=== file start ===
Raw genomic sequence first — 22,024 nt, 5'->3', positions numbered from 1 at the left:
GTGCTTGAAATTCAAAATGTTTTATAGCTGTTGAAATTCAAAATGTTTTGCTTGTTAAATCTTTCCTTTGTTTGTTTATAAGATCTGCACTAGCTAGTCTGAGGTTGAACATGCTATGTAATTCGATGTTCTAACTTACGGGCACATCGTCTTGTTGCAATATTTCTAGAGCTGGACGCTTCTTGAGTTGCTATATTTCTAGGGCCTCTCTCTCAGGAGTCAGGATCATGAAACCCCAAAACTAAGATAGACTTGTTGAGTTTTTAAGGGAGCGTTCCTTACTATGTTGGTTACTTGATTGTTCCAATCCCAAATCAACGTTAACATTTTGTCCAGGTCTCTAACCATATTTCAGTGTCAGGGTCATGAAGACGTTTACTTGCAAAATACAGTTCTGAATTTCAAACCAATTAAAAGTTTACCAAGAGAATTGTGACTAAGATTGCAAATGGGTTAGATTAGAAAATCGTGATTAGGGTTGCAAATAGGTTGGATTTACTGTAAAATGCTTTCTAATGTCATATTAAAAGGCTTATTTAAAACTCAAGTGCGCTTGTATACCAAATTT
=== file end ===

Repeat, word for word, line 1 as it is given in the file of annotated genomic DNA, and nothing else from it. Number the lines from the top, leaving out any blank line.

Raw genomic sequence first — 22,024 nt, 5'->3', positions numbered from 1 at the left: